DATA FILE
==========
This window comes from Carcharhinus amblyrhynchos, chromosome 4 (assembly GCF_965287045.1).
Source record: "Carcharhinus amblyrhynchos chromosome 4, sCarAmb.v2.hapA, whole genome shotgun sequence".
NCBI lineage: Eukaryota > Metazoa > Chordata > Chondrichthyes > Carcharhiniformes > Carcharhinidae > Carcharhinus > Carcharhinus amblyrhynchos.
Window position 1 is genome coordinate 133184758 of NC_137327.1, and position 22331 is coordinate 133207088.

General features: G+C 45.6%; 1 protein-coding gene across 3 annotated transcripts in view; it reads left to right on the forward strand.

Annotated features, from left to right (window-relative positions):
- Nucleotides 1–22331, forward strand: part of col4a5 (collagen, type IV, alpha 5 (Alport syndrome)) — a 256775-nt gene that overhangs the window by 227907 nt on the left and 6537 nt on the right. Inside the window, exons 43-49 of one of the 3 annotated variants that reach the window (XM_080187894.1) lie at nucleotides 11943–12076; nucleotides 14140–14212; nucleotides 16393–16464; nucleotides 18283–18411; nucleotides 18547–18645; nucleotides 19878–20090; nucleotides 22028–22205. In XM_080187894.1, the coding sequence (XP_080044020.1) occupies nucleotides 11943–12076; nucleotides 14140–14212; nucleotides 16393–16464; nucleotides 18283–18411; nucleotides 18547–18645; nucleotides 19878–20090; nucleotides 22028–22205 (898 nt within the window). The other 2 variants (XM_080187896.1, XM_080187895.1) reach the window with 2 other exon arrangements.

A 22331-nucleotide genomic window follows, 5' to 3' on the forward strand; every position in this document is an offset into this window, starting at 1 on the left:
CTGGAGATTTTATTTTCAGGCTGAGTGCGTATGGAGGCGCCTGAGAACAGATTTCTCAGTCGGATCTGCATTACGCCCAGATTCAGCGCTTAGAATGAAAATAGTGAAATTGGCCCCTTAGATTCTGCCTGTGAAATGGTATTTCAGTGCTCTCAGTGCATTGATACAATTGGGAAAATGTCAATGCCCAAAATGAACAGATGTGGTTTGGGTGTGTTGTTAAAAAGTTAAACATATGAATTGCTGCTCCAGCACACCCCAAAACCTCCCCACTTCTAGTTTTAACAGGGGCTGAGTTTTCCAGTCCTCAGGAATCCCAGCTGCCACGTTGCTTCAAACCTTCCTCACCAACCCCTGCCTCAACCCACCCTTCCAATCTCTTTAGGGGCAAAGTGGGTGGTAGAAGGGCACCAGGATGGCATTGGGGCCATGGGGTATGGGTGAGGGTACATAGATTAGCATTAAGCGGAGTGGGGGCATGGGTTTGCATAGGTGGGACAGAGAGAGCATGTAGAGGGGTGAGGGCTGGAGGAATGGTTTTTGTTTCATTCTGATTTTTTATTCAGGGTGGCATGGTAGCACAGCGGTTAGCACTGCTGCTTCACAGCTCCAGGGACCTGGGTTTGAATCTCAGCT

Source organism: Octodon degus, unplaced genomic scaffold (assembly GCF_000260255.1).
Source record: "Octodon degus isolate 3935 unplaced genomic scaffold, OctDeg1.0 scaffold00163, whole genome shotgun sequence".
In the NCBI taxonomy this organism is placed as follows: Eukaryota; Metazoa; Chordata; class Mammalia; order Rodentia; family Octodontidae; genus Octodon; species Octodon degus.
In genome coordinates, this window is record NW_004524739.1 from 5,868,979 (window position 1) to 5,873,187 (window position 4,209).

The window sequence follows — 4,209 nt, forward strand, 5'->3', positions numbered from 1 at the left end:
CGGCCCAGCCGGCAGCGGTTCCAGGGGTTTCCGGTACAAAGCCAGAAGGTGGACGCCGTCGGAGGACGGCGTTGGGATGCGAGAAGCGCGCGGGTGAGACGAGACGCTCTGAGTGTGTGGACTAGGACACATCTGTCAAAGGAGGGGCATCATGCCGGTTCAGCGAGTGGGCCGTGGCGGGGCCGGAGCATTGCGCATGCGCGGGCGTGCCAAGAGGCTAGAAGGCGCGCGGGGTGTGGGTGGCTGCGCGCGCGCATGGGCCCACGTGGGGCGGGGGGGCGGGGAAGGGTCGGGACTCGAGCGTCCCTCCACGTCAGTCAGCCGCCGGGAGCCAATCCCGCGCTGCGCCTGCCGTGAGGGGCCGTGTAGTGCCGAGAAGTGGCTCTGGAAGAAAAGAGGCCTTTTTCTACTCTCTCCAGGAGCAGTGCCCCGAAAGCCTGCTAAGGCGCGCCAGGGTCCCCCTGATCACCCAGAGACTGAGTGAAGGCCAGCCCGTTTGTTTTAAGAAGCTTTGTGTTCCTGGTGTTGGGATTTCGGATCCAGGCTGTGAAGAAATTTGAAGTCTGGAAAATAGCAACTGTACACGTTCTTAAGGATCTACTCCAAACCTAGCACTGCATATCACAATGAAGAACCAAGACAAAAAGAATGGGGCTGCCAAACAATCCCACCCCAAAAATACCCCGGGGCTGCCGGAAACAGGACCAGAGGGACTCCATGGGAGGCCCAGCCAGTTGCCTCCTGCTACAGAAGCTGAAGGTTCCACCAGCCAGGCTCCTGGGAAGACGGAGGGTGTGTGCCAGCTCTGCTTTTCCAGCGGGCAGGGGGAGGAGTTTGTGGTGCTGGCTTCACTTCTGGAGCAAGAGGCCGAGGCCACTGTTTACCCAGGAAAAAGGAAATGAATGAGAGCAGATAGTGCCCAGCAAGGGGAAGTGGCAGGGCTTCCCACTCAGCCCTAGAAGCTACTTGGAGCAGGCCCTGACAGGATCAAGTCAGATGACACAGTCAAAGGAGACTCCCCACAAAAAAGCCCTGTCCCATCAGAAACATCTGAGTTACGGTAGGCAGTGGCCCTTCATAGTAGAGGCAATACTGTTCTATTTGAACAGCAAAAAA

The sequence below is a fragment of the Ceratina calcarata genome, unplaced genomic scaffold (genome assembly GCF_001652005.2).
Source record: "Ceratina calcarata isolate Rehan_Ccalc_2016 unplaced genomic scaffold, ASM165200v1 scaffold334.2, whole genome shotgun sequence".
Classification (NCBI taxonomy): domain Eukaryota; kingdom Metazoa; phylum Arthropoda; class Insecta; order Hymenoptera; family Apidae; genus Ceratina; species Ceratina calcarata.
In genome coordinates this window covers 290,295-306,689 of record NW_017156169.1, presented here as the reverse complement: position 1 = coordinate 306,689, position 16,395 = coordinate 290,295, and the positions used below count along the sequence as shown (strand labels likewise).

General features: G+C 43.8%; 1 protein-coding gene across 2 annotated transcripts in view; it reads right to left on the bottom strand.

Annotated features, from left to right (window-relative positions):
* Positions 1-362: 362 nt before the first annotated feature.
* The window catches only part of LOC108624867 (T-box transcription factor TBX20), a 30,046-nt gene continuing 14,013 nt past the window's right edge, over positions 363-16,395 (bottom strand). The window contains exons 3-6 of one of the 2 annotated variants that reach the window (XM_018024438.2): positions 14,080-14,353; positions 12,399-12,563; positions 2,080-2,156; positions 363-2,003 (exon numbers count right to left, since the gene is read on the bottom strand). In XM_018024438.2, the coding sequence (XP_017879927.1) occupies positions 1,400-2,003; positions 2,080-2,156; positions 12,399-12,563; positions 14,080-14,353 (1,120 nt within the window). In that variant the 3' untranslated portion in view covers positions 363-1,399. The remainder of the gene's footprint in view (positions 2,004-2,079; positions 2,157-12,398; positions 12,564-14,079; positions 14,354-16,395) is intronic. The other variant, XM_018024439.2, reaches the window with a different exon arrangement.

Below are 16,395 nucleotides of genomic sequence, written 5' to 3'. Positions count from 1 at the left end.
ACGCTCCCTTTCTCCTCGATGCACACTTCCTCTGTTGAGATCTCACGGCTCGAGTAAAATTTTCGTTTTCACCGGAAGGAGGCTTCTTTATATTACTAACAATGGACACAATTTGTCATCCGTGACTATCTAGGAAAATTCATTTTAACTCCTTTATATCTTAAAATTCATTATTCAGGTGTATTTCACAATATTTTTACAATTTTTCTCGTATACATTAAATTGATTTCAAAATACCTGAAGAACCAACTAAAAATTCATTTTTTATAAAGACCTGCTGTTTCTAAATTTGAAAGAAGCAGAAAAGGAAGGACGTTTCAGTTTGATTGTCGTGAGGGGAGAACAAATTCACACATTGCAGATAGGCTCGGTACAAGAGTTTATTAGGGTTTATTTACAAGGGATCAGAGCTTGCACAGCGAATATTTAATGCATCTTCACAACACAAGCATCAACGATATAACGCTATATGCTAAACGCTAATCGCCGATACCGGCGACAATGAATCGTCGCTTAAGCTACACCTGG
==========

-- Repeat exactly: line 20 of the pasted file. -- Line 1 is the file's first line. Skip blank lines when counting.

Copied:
General features: G+C 43.8%; 1 protein-coding gene across 2 annotated transcripts in view; it reads right to left on the bottom strand.